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Hands-On Google Web Toolkit

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Designing the User Interface

The sample application's UI consists of two widgets (UI elements) and a main controller. The first widget, AlbumWidget, lets users select an image service, input their username, and select a photo album; see Figures 1 and 2. The second widget, ImageFlowWidget, displays the photos and provides navigation through the album. The main program (GWTFlow.java) controls the two widgets and maintains application state. All of the widgets are dynamically added and removed from the placeholder <div> element we put in the host HTML page.

AlbumWidget is constructed using a number of simpler GWT-provided widgets, such as Button, Image, Label, RadioButton, and TextBox. These are all arranged on VerticalPanels and HorizontalPanels. (For documentation on these and more, see the references at the end of this article.)

The advantage of using the widgets and panels provided by the toolkit is that they work the same way on all browsers. A prime example is the scrollable selector for choosing the photo in Figure 2. This would be difficult to implement in traditional HTML; but in GWT, it's a simple Grid table contained within a ScrollPanel. That's not to say all cross-browser problems go away—we experienced a few quirks with Internet Explorer and Safari—but they are significantly fewer when compared to traditional Ajax development.

[Click image to view at full size]

Figure 1: Users can select a photo service and username.

[Click image to view at full size]

Figure 2: List of albums is retrieved from the server and displayed in a scrollable grid.

ImageFlowWidget extends AbsolutePanel, which allows for absolute positioning and overlapping of widgets. Image widgets are placed in this panel and scaled to simulate perspective. The main image is always the largest and is positioned in the center of the window. Other pictures are stacked underneath and sized smaller and smaller the further they are from the center.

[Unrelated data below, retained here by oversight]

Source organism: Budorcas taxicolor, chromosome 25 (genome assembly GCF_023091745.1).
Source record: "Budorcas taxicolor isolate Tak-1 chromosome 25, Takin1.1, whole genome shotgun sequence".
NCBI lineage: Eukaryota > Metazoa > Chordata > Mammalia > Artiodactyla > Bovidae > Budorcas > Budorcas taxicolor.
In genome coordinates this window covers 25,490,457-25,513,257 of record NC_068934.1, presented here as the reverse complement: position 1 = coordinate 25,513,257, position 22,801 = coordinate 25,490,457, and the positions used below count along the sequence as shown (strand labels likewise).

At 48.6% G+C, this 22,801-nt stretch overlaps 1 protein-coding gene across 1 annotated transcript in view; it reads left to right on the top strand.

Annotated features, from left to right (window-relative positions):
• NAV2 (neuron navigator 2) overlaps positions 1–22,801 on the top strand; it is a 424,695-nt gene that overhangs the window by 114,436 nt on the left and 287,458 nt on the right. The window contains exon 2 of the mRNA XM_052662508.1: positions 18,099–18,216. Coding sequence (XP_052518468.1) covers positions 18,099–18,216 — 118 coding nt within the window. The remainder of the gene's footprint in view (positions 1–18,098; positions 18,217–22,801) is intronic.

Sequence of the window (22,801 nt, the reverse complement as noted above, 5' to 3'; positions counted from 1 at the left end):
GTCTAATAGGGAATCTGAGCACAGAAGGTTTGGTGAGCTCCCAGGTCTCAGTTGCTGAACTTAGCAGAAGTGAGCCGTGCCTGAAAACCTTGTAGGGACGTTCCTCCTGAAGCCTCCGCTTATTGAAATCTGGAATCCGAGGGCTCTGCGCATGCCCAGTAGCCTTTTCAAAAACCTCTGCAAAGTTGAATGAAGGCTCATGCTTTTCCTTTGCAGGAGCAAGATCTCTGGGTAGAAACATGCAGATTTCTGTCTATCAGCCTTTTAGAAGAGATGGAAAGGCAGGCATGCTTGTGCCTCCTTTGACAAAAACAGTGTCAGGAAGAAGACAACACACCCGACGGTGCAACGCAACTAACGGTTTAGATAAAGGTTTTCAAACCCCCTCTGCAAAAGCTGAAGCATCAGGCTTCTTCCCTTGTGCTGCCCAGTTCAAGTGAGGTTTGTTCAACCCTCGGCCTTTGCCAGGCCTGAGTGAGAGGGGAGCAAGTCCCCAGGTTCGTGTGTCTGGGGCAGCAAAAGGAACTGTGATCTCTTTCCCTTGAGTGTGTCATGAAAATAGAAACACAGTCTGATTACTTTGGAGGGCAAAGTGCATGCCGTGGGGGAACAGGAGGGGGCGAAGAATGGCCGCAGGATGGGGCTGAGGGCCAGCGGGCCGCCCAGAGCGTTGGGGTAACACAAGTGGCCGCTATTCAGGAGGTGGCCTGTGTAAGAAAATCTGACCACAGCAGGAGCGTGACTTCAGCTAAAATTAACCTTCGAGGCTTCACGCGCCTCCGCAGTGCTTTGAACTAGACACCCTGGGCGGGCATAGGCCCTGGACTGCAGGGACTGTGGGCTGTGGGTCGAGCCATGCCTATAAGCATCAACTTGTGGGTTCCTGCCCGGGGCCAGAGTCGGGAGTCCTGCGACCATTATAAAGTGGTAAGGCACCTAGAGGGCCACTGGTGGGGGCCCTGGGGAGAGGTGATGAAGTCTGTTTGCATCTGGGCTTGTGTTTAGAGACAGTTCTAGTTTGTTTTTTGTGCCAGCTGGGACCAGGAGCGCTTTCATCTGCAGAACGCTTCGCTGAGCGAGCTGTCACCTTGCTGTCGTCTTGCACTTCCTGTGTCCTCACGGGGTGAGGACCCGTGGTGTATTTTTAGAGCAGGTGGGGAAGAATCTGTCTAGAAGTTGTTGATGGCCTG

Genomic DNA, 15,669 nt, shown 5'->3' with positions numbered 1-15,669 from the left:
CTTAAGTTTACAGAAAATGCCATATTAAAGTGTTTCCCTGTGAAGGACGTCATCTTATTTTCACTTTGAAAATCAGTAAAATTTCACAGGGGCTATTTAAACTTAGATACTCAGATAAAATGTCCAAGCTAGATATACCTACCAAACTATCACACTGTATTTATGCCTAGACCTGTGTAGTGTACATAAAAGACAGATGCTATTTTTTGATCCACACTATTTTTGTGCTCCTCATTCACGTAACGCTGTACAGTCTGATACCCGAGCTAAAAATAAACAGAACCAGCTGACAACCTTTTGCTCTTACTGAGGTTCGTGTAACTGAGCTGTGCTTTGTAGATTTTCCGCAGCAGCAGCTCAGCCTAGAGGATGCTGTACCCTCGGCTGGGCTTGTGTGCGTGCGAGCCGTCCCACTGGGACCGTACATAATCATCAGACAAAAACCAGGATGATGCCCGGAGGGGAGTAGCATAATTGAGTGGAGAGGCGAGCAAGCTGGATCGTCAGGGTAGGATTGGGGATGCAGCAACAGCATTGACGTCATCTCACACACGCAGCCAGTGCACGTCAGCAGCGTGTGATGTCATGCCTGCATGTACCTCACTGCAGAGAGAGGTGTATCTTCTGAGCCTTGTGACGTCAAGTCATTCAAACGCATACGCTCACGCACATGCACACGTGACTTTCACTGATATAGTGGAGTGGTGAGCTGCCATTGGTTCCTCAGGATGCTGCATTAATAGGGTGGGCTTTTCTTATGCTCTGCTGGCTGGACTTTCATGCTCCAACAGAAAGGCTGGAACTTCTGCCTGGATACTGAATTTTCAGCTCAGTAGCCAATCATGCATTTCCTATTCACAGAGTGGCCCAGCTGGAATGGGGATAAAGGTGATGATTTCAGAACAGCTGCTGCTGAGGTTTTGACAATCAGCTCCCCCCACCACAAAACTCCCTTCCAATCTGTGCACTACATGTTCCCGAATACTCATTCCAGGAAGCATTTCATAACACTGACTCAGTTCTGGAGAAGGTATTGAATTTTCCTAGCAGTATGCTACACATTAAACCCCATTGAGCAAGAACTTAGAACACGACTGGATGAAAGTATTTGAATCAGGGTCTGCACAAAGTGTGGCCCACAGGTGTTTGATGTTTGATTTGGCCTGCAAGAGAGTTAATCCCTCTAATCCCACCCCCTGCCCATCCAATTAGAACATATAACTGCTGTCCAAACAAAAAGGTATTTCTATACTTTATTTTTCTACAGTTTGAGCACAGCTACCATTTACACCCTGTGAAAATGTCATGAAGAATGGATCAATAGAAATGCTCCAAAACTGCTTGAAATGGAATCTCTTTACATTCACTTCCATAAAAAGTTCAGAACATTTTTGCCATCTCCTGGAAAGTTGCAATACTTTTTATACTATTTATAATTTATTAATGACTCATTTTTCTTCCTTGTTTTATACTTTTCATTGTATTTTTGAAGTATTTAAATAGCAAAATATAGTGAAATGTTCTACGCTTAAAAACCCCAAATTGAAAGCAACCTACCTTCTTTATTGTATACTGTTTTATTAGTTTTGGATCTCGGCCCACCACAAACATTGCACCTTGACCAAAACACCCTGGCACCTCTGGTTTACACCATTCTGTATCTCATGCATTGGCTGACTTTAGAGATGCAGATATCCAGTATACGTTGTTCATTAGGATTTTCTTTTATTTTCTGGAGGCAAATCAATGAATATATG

When browsers display absolute positioned elements, they overlap elements that were added later on top of earlier ones. So we need to add images from the outside in (using AbsolutePanel.add()), with the main image last. Image positions, however, are calculated from the inside out to prevent smaller images from getting completely hidden. Listing Three presents the algorithm for handling this. Starting from the center image, it first calculates the size and position, recurses to the neighboring image, calls AbsolutePanel.add(), and finally returns to the caller.


private void calcImagePosition(int imageIdx, int[][] whlt, int offsetWidth,
     int offsetHeight, boolean addToPanel, boolean animateAdd)
 {
   if (imageIdx < 0 || imageIdx >= images.length) {
     return; // Stopping recursion once we reach the first or last image
   }
   // Calculating image's width/height based on its distance from center.
   int distFromCenter = Math.abs(selIdx - imageIdx);
   int maxWidth = (int)((offsetWidth*.6)/(distFromCenter+1));
   int maxHeight = (int)((offsetHeight*.6)/(distFromCenter+1));
   int[] wh = scaleImage(dtos[imageIdx].width, dtos [imageIdx].height,
       maxWidth, maxHeight);
   int width = wh[0];
   int height = wh[1];

   // Calculating image's top position so it's always centered on viewport
   int top = (offsetHeight / 2) - (height / 2);

   // Calculating image's left position so 45% of its width pokes out
   int left;
   if (imageIdx < selIdx) {
     int xDiff = (int)(width*.45);
     left = whlt[imageIdx+1][LEFT] - xDiff;
   } else if (imageIdx > selIdx) {
     int xDiff = (int)(width*.55);
     left = whlt[imageIdx-1][LEFT] + whlt[imageIdx-1][WIDTH] - xDiff;
   } else { // centering middle image
     left = (getOffsetWidth() / 2) - (width / 2);
   }

   whlt[imageIdx] = new int[] { width, height, left, top };

   // Recursive calls to calc positions for images on the left and/or right
   if (imageIdx <= selIdx) {
     calcImagePosition(imageIdx-1, whlt, offsetWidth, offsetHeight,
         addToPanel, animateAdd);
   }
   if (imageIdx >= selIdx) {
     calcImagePosition(imageIdx+1, whlt, offsetWidth, offsetHeight,
         addToPanel, animateAdd);
   }

   // Adding images to the panel.  This happens on the initial load and on
   // window resize events.  If the user is just clicking between images,
   // they are already on the panel so we don't need to add them.
   if (addToPanel) {
     images[imageIdx].setWidth(width + "px");
     images[imageIdx].setHeight(height + "px");